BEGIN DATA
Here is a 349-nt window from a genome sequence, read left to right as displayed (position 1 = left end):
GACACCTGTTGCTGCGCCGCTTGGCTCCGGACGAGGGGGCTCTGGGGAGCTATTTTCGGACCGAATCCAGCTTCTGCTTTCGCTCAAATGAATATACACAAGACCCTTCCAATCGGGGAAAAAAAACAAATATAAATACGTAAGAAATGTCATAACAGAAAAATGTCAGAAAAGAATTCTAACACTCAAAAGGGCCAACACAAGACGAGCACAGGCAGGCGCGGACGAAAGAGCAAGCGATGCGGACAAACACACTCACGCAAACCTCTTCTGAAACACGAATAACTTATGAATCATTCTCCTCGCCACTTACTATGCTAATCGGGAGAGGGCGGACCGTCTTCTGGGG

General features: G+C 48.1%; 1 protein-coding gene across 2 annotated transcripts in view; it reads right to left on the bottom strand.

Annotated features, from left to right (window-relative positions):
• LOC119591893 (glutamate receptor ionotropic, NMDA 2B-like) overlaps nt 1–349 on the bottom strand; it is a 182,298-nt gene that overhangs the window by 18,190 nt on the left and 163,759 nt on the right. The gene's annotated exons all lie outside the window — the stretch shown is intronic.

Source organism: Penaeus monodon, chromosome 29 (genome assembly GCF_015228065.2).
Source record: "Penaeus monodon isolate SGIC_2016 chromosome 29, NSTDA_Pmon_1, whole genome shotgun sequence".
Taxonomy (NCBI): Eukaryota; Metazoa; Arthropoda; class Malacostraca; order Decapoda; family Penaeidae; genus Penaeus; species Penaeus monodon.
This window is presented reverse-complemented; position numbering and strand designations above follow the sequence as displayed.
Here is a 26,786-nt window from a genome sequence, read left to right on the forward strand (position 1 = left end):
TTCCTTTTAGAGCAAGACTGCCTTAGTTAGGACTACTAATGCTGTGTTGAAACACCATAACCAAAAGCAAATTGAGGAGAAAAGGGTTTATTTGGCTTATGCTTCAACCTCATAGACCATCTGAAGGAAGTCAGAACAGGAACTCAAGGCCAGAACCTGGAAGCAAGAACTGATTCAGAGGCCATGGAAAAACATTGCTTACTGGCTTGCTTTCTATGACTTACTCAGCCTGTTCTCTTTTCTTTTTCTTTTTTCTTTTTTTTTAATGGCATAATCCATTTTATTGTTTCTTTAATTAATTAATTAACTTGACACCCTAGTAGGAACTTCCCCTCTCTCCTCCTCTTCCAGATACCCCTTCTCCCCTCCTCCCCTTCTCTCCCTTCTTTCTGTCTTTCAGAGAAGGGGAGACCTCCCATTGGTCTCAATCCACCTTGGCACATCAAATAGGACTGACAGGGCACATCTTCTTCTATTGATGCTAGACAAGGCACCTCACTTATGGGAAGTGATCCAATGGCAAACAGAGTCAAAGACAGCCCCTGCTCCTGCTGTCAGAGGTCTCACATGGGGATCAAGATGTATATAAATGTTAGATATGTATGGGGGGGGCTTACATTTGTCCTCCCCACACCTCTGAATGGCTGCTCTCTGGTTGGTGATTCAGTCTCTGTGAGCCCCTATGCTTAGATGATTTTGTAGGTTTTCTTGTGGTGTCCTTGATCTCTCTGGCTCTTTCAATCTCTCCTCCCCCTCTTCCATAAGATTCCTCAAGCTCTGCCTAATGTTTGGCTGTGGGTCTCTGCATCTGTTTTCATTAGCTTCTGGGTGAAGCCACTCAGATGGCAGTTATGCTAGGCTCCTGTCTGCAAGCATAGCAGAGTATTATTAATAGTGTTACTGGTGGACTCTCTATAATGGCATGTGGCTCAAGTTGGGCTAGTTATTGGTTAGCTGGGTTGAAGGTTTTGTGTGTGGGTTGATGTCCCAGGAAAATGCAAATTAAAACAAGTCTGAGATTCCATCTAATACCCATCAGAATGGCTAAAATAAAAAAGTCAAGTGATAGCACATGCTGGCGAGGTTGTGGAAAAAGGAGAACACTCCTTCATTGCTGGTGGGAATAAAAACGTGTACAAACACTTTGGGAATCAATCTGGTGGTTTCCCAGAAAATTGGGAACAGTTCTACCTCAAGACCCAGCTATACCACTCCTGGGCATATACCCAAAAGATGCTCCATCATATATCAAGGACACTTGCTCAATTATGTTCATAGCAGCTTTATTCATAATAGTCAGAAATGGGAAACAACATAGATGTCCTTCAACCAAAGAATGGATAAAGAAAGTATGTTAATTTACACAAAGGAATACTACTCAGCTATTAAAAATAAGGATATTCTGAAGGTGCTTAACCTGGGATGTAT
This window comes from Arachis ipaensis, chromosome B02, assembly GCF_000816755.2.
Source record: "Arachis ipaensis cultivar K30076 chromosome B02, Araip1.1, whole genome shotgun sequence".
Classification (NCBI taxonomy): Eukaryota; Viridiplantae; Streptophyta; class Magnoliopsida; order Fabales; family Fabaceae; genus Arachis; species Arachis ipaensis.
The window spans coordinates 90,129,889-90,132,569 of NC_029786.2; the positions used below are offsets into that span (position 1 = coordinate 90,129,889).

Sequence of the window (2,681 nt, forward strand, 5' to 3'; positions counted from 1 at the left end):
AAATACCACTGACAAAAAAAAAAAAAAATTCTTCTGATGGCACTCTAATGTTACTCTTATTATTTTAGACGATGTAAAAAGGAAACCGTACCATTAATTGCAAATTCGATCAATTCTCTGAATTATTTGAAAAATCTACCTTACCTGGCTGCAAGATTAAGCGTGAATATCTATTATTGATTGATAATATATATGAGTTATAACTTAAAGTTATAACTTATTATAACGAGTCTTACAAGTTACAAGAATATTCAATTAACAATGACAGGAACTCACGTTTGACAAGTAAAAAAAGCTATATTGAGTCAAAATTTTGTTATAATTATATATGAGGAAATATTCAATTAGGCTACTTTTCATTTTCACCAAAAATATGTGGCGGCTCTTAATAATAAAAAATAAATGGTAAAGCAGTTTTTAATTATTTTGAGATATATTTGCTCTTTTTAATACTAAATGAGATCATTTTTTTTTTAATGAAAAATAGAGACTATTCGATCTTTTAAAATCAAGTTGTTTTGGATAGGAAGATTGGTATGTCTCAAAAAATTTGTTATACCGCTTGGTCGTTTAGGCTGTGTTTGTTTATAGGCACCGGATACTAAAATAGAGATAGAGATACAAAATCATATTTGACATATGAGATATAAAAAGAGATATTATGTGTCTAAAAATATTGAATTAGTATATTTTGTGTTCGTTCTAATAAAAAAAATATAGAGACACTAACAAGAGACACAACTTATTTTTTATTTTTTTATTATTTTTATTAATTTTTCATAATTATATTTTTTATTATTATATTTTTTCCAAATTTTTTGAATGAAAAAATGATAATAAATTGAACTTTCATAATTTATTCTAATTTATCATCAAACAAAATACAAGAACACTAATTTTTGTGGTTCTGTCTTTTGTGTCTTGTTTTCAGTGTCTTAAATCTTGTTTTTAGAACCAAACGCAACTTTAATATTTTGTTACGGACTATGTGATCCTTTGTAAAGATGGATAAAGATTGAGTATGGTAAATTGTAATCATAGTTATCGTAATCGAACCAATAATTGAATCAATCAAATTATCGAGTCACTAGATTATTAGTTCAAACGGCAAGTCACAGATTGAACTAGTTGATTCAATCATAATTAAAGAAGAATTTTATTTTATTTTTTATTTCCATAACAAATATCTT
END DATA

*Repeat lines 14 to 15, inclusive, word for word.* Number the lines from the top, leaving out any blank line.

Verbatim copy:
Classification (NCBI taxonomy): Eukaryota; Viridiplantae; Streptophyta; class Magnoliopsida; order Fabales; family Fabaceae; genus Arachis; species Arachis ipaensis.
The window spans coordinates 90,129,889-90,132,569 of NC_029786.2; the positions used below are offsets into that span (position 1 = coordinate 90,129,889).